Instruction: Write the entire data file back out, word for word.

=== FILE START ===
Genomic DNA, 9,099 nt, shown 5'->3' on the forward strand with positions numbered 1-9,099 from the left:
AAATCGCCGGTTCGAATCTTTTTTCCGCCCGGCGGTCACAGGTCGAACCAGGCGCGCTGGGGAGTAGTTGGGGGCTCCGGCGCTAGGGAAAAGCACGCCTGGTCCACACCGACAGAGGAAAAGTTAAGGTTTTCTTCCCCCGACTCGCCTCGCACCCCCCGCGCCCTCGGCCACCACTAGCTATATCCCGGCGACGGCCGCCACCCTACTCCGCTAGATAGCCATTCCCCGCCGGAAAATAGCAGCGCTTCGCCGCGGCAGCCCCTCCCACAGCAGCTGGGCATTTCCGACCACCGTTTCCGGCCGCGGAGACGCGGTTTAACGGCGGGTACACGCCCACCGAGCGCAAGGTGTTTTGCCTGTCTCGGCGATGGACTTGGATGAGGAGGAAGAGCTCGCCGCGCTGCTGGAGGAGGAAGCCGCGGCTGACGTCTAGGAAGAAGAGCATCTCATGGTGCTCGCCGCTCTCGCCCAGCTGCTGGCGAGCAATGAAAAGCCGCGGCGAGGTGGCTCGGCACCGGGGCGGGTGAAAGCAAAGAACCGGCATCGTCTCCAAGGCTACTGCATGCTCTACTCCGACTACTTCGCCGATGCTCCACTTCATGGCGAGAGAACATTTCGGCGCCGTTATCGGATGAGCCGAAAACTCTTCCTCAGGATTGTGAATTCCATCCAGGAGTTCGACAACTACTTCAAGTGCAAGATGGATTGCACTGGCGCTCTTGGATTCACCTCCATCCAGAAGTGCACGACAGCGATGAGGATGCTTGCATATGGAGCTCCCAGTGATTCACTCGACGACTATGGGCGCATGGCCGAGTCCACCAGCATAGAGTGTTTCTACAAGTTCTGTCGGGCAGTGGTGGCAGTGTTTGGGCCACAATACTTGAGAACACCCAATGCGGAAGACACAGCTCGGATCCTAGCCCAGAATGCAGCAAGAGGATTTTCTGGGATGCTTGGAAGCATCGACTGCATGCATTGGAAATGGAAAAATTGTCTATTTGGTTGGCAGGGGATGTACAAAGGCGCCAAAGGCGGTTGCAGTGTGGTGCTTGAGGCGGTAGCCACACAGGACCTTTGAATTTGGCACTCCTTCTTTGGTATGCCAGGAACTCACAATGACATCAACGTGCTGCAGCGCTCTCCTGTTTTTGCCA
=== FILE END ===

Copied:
Genomic DNA, 9,099 nt, shown 5'->3' on the forward strand with positions numbered 1-9,099 from the left:
AAATCGCCGGTTCGAATCTTTTTTCCGCCCGGCGGTCACAGGTCGAACCAGGCGCGCTGGGGAGTAGTTGGGGGCTCCGGCGCTAGGGAAAAGCACGCCTGGTCCACACCGACAGAGGAAAAGTTAAGGTTTTCTTCCCCCGACTCGCCTCGCACCCCCCGCGCCCTCGGCCACCACTAGCTATATCCCGGCGACGGCCGCCACCCTACTCCGCTAGATAGCCATTCCCCGCCGGAAAATAGCAGCGCTTCGCCGCGGCAGCCCCTCCCACAGCAGCTGGGCATTTCCGACCACCGTTTCCGGCCGCGGAGACGCGGTTTAACGGCGGGTACACGCCCACCGAGCGCAAGGTGTTTTGCCTGTCTCGGCGATGGACTTGGATGAGGAGGAAGAGCTCGCCGCGCTGCTGGAGGAGGAAGCCGCGGCTGACGTCTAGGAAGAAGAGCATCTCATGGTGCTCGCCGCTCTCGCCCAGCTGCTGGCGAGCAATGAAAAGCCGCGGCGAGGTGGCTCGGCACCGGGGCGGGTGAAAGCAAAGAACCGGCATCGTCTCCAAGGCTACTGCATGCTCTACTCCGACTACTTCGCCGATGCTCCACTTCATGGCGAGAGAACATTTCGGCGCCGTTATCGGATGAGCCGAAAACTCTTCCTCAGGATTGTGAATTCCATCCAGGAGTTCGACAACTACTTCAAGTGCAAGATGGATTGCACTGGCGCTCTTGGATTCACCTCCATCCAGAAGTGCACGACAGCGATGAGGATGCTTGCATATGGAGCTCCCAGTGATTCACTCGACGACTATGGGCGCATGGCCGAGTCCACCAGCATAGAGTGTTTCTACAAGTTCTGTCGGGCAGTGGTGGCAGTGTTTGGGCCACAATACTTGAGAACACCCAATGCGGAAGACACAGCTCGGATCCTAGCCCAGAATGCAGCAAGAGGATTTTCTGGGATGCTTGGAAGCATCGACTGCATGCATTGGAAATGGAAAAATTGTCTATTTGGTTGGCAGGGGATGTACAAAGGCGCCAAAGGCGGTTGCAGTGTGGTGCTTGAGGCGGTAGCCACACAGGACCTTTGAATTTGGCACTCCTTCTTTGGTATGCCAGGAACTCACAATGACATCAACGTGCTGCAGCGCTCTCCTGTTTTTGCCA